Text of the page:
Mennonite Church Canada logo
Location:
News » Releases » General Secretary announces retirement
 

General Secretary announces retirement

   
 
   

September 3, 2009
- by Dan Dyck

Robert J. Suderman announces 2010 departure date

Winnipeg, Man. — Robert J. Suderman, General Secretary of Mennonite Church Canada, on Aug. 28 informed the General Board Executive of his intention to retire not later than Aug. 31, 2010.

Suderman officially began in the position on Dec. 1, 2005, after having most recently served as Executive Secretary of MC Canada Witness. His warm, patient, and listening posture have defined his leadership in large part, but a deep love for the church has fuelled an energetic and passionate commitment to his work.

By the time he retires in 2010, Suderman will have spent 42 years in church ministry – encompassing a breadth of diversity that includes teaching, spiritual formation, mission, and administration.

In his resignation letter, he expressed thanks for the dedicated staff, elected and appointed colleagues, pastors and congregational leaders, and ministry partners with whom he has worked over the years – to Irene, his wife of 44 years, and to his family “for the persistent encouragement and solidarity for our ministry together.”

Suderman has worked tirelessly at inspiring trust and loyalty among Mennonite Church Canada’s Area Churches, Congregations, and individual members. He has written extensively on diverse topics that have proved helpful to the church: at the beginning of his term as General Secretary, Suderman demonstrated his special love for congregations by crossing Canada on a personal visitation of virtually all MC Canada congregations (over 200 out of 225) resulting in the book entitled God’s People Now!; at the assembly in Saskatoon, 2009, his discussion paper, Being a Faithful Church: Testing the Spirits in the Midst of Hermeneutical Ferment provided delegates with a refreshing and helpful tool for faithful discernment of contentious issues in the church.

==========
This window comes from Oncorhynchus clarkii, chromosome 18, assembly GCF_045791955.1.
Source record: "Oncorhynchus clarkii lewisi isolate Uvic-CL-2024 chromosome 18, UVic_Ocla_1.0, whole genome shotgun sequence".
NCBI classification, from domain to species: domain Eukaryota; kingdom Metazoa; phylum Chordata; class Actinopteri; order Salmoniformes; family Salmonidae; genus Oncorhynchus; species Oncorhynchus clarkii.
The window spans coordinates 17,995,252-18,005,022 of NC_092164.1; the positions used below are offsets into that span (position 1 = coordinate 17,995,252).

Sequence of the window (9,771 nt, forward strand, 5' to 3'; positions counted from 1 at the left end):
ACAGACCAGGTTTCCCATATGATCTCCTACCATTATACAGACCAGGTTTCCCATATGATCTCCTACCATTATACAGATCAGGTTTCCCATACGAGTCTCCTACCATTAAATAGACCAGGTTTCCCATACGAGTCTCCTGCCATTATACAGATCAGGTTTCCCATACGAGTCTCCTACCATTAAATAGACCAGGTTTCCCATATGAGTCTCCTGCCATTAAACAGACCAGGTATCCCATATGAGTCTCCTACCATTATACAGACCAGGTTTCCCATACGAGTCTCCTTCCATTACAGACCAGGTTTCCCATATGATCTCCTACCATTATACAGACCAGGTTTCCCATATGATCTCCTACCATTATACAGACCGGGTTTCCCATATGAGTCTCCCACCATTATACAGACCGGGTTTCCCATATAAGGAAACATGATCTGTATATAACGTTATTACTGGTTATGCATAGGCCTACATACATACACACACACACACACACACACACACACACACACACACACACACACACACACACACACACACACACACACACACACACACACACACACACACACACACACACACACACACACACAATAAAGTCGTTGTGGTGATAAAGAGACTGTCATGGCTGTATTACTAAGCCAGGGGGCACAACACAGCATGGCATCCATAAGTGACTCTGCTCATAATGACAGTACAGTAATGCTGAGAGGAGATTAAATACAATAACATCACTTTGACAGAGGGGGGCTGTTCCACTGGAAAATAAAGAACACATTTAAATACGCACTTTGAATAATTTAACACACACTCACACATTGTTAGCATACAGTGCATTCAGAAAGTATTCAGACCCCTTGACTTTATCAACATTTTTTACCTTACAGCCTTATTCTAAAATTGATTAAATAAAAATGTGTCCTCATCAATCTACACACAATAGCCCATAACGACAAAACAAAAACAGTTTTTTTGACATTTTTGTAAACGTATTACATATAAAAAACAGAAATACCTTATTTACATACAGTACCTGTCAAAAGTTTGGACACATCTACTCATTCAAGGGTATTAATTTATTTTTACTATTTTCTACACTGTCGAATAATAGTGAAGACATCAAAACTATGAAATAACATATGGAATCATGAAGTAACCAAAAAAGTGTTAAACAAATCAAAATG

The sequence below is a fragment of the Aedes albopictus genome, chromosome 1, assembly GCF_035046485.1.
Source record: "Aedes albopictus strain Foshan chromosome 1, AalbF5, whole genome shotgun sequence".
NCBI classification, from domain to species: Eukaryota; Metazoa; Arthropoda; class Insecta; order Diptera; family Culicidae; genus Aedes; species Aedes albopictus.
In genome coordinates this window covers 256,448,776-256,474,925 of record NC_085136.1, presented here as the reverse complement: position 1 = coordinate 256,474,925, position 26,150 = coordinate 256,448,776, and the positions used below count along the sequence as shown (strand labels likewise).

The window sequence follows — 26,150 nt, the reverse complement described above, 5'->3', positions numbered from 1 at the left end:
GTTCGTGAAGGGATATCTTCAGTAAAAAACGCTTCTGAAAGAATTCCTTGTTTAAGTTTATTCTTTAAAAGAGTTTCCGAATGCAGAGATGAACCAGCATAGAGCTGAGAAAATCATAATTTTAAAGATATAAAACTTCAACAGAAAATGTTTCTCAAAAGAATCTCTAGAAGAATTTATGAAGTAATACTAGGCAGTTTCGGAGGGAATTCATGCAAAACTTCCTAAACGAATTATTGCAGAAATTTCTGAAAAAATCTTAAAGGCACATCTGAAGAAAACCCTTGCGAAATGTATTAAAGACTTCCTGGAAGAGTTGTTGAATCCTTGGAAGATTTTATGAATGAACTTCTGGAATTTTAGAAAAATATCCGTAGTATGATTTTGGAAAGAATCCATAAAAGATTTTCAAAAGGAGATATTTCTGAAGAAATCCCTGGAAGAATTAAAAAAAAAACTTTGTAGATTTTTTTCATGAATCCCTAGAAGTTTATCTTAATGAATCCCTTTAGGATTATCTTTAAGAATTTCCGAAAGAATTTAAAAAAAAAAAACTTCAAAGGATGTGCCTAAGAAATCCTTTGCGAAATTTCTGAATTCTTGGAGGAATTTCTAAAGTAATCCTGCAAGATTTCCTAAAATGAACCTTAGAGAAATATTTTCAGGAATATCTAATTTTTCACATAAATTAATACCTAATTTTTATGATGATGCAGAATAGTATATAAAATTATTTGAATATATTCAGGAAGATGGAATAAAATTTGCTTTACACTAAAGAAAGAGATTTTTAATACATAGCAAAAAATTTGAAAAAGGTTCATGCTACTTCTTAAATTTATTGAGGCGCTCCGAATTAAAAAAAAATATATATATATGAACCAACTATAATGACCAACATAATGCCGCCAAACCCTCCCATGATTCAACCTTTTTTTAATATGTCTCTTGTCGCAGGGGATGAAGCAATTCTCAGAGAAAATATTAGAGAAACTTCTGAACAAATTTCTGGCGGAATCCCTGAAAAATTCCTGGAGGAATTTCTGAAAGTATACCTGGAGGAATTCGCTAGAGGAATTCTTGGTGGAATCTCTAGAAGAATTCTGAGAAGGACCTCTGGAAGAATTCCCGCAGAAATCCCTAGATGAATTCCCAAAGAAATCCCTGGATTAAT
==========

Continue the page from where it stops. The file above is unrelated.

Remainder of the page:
Suderman has been deeply involved in the international church, and has been an important voice in ecumenical circles through MC Canada’s membership inthe Canadian Council of Churches and the Evangelical Fellowship of Canada.

Suderman’s record of spiritual and intellectual rigor and gifts for working with people will remain in the denomination’s collective memory. “Jack has been an inspirational leader at the General Board table,” wrote Garth Ewert Fisher on behalf of the General Board Executive in an official release. “His wide experience, his biblical wisdom, and his ability to ask probing questions have contributed to the work of the whole. We will miss his voice at the table.”

For a time, Suderman will leave behind a big hole to fill – for the denomination – and in his own heart and mind. He has said that it is difficult to imagine what retirement could offer that would be more engaging than his current work. But after 42 years of extensive travel and weekend and evening meetings, spending more time with his wife and family is on the priority list.

The two most striking characteristics of Suderman’s leadership may in fact be so obvious that they could be easily overlooked. First, he has an innate ability to understand scripture in its context, and how it can be meaningfully applied to the discernment and tough decisions of the day, always seeking to understand issues by returning to the Biblical text. Having a PhD, a working knowledge of Greek, and considerable international experience (including being fluent in Spanish) have been a tremendous asset to the denomination.

Second, he brings a positive energy, a compassionate heart, and a profound sense of joy to the work of the church.

He closed his resignation letter by saying, “I am grateful to God for a sustaining vision that is large enough for the gifts of all.”

Drawing on lyrics to a hymn in Sing the Story, Ewert Fisher wrote that the hymn “... gives voice to Jack's work among us: ‘Nothing is lost to the heart of God, nothing is lost forever ... no impulse of love, no office of care, no moment of life in its fullness ...’”